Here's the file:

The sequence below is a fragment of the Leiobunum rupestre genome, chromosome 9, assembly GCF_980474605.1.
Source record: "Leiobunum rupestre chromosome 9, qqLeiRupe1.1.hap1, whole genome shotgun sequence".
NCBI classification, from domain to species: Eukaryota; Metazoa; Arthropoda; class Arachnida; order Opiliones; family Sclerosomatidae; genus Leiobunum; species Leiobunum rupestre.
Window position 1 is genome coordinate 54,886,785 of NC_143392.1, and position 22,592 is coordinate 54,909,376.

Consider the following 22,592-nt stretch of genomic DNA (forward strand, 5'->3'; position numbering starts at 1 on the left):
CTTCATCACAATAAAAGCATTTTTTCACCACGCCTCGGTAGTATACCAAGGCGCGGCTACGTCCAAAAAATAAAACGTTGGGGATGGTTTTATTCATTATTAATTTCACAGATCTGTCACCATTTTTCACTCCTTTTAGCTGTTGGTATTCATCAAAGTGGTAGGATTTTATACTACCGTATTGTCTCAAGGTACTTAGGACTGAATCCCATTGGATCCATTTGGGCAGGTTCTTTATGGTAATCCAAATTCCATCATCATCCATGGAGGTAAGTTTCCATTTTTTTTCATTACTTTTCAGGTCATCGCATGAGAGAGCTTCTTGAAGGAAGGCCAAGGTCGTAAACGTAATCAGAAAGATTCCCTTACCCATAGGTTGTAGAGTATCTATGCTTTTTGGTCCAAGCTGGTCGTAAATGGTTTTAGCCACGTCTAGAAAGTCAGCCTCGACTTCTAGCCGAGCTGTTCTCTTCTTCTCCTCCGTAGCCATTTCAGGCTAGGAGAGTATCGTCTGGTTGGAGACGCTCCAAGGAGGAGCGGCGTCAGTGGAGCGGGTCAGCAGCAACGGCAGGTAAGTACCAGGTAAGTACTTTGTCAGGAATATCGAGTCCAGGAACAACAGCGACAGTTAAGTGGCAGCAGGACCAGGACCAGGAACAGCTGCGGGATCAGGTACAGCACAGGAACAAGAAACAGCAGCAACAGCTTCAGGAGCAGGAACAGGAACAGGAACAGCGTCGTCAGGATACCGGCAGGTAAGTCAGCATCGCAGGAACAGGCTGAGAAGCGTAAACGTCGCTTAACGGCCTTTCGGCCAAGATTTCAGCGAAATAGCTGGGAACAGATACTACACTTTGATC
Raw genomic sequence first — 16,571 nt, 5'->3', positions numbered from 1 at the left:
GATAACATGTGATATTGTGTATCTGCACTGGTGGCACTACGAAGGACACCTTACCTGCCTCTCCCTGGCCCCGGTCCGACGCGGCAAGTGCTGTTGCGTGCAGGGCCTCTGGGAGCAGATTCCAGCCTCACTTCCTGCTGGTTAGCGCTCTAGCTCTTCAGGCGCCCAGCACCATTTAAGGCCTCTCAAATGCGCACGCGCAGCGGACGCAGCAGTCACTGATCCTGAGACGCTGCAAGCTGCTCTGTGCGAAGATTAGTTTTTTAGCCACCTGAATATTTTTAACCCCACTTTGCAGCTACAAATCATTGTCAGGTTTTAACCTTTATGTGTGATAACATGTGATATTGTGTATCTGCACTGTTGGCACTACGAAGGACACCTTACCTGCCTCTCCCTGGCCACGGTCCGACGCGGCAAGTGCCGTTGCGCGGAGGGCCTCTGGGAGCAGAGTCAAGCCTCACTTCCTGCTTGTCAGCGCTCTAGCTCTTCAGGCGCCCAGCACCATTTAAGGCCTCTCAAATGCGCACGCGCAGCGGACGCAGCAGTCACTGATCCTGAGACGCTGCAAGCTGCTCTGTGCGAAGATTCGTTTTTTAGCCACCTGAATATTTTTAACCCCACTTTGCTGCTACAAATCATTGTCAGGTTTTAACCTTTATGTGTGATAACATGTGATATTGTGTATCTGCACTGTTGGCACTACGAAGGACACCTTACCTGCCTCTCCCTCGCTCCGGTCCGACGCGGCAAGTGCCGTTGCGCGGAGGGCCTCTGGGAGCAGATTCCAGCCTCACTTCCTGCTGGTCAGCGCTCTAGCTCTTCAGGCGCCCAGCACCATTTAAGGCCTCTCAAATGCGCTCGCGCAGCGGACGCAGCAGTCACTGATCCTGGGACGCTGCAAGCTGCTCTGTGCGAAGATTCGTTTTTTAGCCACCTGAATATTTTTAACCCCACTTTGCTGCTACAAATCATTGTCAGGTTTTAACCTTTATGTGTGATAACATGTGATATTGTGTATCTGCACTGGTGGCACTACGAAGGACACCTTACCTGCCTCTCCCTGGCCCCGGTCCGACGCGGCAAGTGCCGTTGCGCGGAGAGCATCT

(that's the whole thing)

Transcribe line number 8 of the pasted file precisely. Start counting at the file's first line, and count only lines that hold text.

GATAACATGTGATATTGTGTATCTGCACTGGTGGCACTACGAAGGACACCTTACCTGCCTCTCCCTGGCCCCGGTCCGACGCGGCAAGTGCTGTTGCGTGCAGGGCCTCTGGGAGCAGATTCCAGCCTCACTTCCTGCTGGTTAGCGCTCTAGCTCTTCAGGCGCCCAGCACCATTTAAGGCCTCTCAAATGCGCACGCGCAGCGGACGCAGCAGTCACTGATCCTGAGACGCTGCAAGCTGCTCTGTGCGAAGATTAGTTTTTTAGCCACCTGAATATTTTTAACCCCACTTTGCAGCTACAAATCATTGTCAGGTTTTAACCTTTATGTGTGATAACATGTGATATTGTGTATCTGCACTGTTGGCACTACGAAGGACACCTTACCTGCCTCTCCCTGGCCACGGTCCGACGCGGCAAGTGCCGTTGCGCGGAGGGCCTCTGGGAGCAGAGTCAAGCCTCACTTCCTGCTTGTCAGCGCTCTAGCTCTTCAGGCGCCCAGCACCATTTAAGGCCTCTCAAATGCGCACGCGCAGCGGACGCAGCAGTCACTGATCCTGAGACGCTGCAAGCTGCTCTGTGCGAAGATTCGTTTTTTAGCCACCTGAATATTTTTAACCCCACTTTGCTGCTACAAATCATTGTCAGGTTTTAACCTTTATGTGTGATAACATGTGATATTGTGTATCTGCACTGTTGGCACTACGAAGGACACCTTACCTGCCTCTCCCTCGCTCCGGTCCGACGCGGCAAGTGCCGTTGCGCGGAGGGCCTCTGGGAGCAGATTCCAGCCTCACTTCCTGCTGGTCAGCGCTCTAGCTCTTCAGGCGCCCAGCACCATTTAAGGCCTCTCAAATGCGCTCGCGCAGCGGACGCAGCAGTCACTGATCCTGGGACGCTGCAAGCTGCTCTGTGCGAAGATTCGTTTTTTAGCCACCTGAATATTTTTAACCCCACTTTGCTGCTACAAATCATTGTCAGGTTTTAACCTTTATGTGTGATAACATGTGATATTGTGTATCTGCACTGGTGGCACTACGAAGGACACCTTACCTGCCTCTCCCTGGCCCCGGTCCGACGCGGCAAGTGCCGTTGCGCGGAGAGCATCT